Logistic regression analysis and Cox regression models were used to identify predictors for treatment response and for prognosis, respectively. In each univariate analysis, all covariates including age, sex, smoking status, epidermal growth factor receptor (EGFR) mutation, ALK rearrangement, TS expression positivity, treatment arm, and tumor metabolic activity were included. After that, significant variables from the univariate analyses were considered for multivariate analysis, and a final model was obtained using the enter method with α = 0.05 for insertion and α = 0.1 for deletion of each covariate. The PFS and OS according to the variables were estimated using the Kaplan-Meier method and compared using the log-rank test.
SPSS for Windows (version 16.0, SPSS Inc., Chicago, IL, USA) was used and two-sided P-values of <0.05 were considered significant.
In total, 234 patients stratified by TS expression status as either TS-negative or TS-positive were enrolled in the study (Fig. 1). The clinical characteristics of the study patients according to the TS expression are summarized in Table 1. There were significant differences between the TS-positive group and the TS-negative group in sex (P = 0.016), smoking (P = 0.004), EGFR mutation (P = 0.015), TLG (P = 0.048), death (P = 0.001), and OS (P = 0.001).
Tumor FDG uptake and TS expression
The PET parameters of the tumor had very weak positive correlations with TS expression (Supplementary Table 1). Among them, TLGLi was revealed to be the most relevant one in this study (Spearman’s correlation coefficient = 0.192, P = 0.008). The appropriate cut-off value for TLGLi in predicting the TS positivity was determined by ROC analysis. As a result, a TLGLi value greater than 88.7 was selected as a criterion, and tumor FDG uptake was classified into two groups according to the measured TLGLi; tumors with TLGLi values greater than 88.7 were regarded as having high TLG, and others were regarded as having low TLG. The categorized tumor metabolic activities were included for further analysis.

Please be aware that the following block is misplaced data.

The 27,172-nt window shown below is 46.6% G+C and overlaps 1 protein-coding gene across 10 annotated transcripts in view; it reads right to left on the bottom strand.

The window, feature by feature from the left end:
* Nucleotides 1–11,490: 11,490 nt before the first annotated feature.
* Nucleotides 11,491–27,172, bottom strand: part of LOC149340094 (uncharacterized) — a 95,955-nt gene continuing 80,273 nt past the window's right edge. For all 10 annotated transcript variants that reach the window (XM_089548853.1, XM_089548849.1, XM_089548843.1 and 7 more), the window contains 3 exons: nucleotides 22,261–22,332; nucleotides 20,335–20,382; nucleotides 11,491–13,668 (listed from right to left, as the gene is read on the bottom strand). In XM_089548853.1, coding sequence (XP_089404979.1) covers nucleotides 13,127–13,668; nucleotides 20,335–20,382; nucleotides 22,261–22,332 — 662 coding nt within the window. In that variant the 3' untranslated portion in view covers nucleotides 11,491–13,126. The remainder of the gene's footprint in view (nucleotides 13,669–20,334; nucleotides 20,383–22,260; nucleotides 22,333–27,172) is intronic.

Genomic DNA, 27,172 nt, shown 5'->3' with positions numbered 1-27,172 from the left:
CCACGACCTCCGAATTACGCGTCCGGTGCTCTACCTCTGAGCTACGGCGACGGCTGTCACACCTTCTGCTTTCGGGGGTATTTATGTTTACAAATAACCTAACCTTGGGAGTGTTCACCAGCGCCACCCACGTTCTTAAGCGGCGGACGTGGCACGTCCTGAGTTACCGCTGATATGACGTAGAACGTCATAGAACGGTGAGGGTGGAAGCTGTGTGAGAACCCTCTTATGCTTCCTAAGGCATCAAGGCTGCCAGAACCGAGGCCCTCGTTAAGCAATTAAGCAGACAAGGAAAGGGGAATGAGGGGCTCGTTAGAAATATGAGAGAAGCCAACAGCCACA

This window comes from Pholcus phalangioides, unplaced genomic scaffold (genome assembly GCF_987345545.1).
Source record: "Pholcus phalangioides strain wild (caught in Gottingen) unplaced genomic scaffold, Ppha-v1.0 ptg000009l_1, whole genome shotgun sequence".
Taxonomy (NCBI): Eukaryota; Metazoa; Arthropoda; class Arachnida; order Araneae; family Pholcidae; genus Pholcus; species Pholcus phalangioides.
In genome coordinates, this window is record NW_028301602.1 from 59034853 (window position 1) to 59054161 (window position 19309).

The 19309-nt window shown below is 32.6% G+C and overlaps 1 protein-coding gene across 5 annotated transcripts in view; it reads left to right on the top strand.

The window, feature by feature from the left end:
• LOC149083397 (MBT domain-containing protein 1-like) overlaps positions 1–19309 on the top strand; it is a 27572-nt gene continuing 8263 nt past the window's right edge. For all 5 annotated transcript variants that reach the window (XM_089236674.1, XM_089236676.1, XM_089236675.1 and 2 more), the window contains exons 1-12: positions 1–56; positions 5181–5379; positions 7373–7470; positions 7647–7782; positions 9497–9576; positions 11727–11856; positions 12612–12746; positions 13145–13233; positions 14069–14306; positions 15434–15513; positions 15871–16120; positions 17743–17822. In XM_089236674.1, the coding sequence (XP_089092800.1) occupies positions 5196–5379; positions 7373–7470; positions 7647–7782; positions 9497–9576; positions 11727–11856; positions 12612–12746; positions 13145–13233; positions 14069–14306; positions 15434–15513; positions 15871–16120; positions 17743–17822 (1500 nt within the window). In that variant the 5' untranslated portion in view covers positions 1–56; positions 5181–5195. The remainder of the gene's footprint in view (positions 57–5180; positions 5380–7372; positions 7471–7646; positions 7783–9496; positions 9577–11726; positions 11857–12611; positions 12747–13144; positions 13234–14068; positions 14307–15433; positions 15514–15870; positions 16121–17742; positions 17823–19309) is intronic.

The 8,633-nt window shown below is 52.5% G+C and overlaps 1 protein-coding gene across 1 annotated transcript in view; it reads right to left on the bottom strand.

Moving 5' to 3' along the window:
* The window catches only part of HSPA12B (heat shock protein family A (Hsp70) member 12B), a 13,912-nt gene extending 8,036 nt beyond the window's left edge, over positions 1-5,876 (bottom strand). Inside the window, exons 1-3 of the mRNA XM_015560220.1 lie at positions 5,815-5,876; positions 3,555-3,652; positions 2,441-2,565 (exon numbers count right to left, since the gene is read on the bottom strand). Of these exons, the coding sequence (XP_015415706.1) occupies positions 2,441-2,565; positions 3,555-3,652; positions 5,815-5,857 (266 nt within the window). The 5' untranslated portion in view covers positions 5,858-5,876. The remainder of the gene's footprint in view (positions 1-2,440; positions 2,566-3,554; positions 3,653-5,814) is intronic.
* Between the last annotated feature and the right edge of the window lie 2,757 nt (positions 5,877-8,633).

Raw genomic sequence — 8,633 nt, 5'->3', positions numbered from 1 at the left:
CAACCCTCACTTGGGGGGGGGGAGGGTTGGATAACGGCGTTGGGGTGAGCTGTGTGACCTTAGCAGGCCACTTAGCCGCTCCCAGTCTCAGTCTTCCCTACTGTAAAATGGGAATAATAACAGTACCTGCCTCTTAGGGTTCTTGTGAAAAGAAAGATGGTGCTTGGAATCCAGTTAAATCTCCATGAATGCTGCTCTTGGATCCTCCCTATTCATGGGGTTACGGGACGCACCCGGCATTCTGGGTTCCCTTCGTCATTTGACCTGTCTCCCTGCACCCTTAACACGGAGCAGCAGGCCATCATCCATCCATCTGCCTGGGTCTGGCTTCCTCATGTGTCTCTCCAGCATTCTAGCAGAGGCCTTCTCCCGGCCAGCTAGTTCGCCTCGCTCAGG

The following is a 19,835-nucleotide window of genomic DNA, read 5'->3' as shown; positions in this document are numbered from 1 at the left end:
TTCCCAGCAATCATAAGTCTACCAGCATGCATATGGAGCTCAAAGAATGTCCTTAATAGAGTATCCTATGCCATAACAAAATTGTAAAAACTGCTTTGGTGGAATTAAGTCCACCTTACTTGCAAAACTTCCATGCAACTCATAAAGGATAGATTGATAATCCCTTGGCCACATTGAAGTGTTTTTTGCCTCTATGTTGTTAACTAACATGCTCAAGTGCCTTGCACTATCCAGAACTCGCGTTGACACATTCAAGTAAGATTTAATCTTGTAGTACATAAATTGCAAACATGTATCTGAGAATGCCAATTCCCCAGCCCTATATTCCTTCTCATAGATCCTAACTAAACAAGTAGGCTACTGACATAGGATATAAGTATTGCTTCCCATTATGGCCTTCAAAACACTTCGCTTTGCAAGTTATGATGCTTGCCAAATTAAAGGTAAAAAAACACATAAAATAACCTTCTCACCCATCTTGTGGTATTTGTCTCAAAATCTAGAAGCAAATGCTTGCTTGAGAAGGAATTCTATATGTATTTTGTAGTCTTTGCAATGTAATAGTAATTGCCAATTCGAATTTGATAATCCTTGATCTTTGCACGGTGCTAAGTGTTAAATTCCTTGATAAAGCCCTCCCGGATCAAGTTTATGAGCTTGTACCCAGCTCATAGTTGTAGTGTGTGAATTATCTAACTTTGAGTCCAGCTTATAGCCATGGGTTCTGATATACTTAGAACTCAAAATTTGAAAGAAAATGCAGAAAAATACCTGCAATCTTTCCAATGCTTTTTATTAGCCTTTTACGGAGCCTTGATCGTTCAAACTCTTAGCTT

Despite the unstable relationship, the positive rate of TS expression in patients with high TLG was significantly higher than that in patients with low TLG (60.8% vs. 41.1%, P = 0.007; Supplementary Table 3). In addition, a significant difference in TS expression was also observed according to EGFR mutation. Patients with wild-type EGFR had a higher rate of positive TS expression than did patients with EGFR mutations (55.4% vs. 36.4%, P = 0.014; Supplementary Table 3). However, no significant difference in TS expression according to the presence of anaplastic lymphoma kinase (ALK) gene rearrangement was noted.
Predictive significance of tumor FDG uptake
Response according to TS expression status
Response to treatment differed according to TS expression status in this dataset (P = 0.012; Fig. 2A). Patients treated with pemetrexed/cisplatin had a higher response rate than those treated with gemcitabine/cisplatin in the TS-negative group, but not in the TS-positive group (Fig. 2A).
Response according to TLG
The treatment response differed significantly according to tumor FDG uptake. Patients with high TLG had higher response rates than did patients with low TLG (P = 0.038). More specifically, patients treated with gemcitabine/cisplatin showed significantly lower response rates when they had low TLG (Fig. 2B). The response rates were 51% for the pemetrexed/cisplatin treatment and 36% for the gemcitabine/cisplatin treatment (P = 0.137) in the high TLG group, while the response rates were 47% for the pemetrexed/cisplatin treatment and 12% for the gemcitabine/cisplatin treatment (P < 0.001) in the low TLG group (Fig. 2B).
Response according to TLG and TS expression status